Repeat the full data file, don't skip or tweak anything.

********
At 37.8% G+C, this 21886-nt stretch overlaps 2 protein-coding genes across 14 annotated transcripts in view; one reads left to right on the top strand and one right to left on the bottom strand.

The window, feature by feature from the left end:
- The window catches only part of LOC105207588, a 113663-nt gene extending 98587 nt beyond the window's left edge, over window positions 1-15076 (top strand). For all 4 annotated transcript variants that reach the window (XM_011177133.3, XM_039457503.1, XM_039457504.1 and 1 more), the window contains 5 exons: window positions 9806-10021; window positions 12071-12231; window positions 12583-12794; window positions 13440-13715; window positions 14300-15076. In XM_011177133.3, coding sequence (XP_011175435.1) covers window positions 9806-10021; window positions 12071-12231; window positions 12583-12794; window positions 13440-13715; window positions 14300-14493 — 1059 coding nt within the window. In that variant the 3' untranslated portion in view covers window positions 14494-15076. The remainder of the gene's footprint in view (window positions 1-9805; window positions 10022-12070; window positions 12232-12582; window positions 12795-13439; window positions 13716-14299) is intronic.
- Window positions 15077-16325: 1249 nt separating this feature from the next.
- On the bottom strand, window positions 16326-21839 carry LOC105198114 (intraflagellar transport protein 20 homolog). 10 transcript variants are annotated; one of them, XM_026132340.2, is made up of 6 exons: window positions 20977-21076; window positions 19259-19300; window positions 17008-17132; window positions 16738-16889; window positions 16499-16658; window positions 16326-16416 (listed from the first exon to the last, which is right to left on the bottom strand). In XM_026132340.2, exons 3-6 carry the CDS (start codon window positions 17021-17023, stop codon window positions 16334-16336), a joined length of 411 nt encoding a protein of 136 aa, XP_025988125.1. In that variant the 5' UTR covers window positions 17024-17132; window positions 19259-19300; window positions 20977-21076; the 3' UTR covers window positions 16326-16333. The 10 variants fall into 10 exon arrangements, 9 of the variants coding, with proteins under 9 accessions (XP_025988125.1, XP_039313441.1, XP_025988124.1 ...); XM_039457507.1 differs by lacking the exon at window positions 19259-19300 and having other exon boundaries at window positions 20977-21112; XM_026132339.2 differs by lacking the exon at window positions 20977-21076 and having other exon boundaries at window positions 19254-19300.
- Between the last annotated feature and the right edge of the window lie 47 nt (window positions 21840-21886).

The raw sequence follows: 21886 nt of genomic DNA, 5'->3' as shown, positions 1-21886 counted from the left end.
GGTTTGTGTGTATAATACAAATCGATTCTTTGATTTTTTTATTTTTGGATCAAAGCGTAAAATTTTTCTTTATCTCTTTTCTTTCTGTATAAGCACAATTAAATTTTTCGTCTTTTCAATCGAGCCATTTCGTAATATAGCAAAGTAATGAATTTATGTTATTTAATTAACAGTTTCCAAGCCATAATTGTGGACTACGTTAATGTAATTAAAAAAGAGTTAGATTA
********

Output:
At 37.8% G+C, this 21886-nt stretch overlaps 2 protein-coding genes across 14 annotated transcripts in view; one reads left to right on the top strand and one right to left on the bottom strand.

The window, feature by feature from the left end:
- The window catches only part of LOC105207588, a 113663-nt gene extending 98587 nt beyond the window's left edge, over window positions 1-15076 (top strand). For all 4 annotated transcript variants that reach the window (XM_011177133.3, XM_039457503.1, XM_039457504.1 and 1 more), the window contains 5 exons: window positions 9806-10021; window positions 12071-12231; window positions 12583-12794; window positions 13440-13715; window positions 14300-15076. In XM_011177133.3, coding sequence (XP_011175435.1) covers window positions 9806-10021; window positions 12071-12231; window positions 12583-12794; window positions 13440-13715; window positions 14300-14493 — 1059 coding nt within the window. In that variant the 3' untranslated portion in view covers window positions 14494-15076. The remainder of the gene's footprint in view (window positions 1-9805; window positions 10022-12070; window positions 12232-12582; window positions 12795-13439; window positions 13716-14299) is intronic.
- Window positions 15077-16325: 1249 nt separating this feature from the next.
- On the bottom strand, window positions 16326-21839 carry LOC105198114 (intraflagellar transport protein 20 homolog). 10 transcript variants are annotated; one of them, XM_026132340.2, is made up of 6 exons: window positions 20977-21076; window positions 19259-19300; window positions 17008-17132; window positions 16738-16889; window positions 16499-16658; window positions 16326-16416 (listed from the first exon to the last, which is right to left on the bottom strand). In XM_026132340.2, exons 3-6 carry the CDS (start codon window positions 17021-17023, stop codon window positions 16334-16336), a joined length of 411 nt encoding a protein of 136 aa, XP_025988125.1. In that variant the 5' UTR covers window positions 17024-17132; window positions 19259-19300; window positions 20977-21076; the 3' UTR covers window positions 16326-16333. The 10 variants fall into 10 exon arrangements, 9 of the variants coding, with proteins under 9 accessions (XP_025988125.1, XP_039313441.1, XP_025988124.1 ...); XM_039457507.1 differs by lacking the exon at window positions 19259-19300 and having other exon boundaries at window positions 20977-21112; XM_026132339.2 differs by lacking the exon at window positions 20977-21076 and having other exon boundaries at window positions 19254-19300.
- Between the last annotated feature and the right edge of the window lie 47 nt (window positions 21840-21886).

The raw sequence follows: 21886 nt of genomic DNA, 5'->3' as shown, positions 1-21886 counted from the left end.
GGTTTGTGTGTATAATACAAATCGATTCTTTGATTTTTTTATTTTTGGATCAAAGCGTAAAATTTTTCTTTATCTCTTTTCTTTCTGTATAAGCACAATTAAATTTTTCGTCTTTTCAATCGAGCCATTTCGTAATATAGCAAAGTAATGAATTTATGTTATTTAATTAACAGTTTCCAAGCCATAATTGTGGACTACGTTAATGTAATTAAAAAAGAGTTAGATTA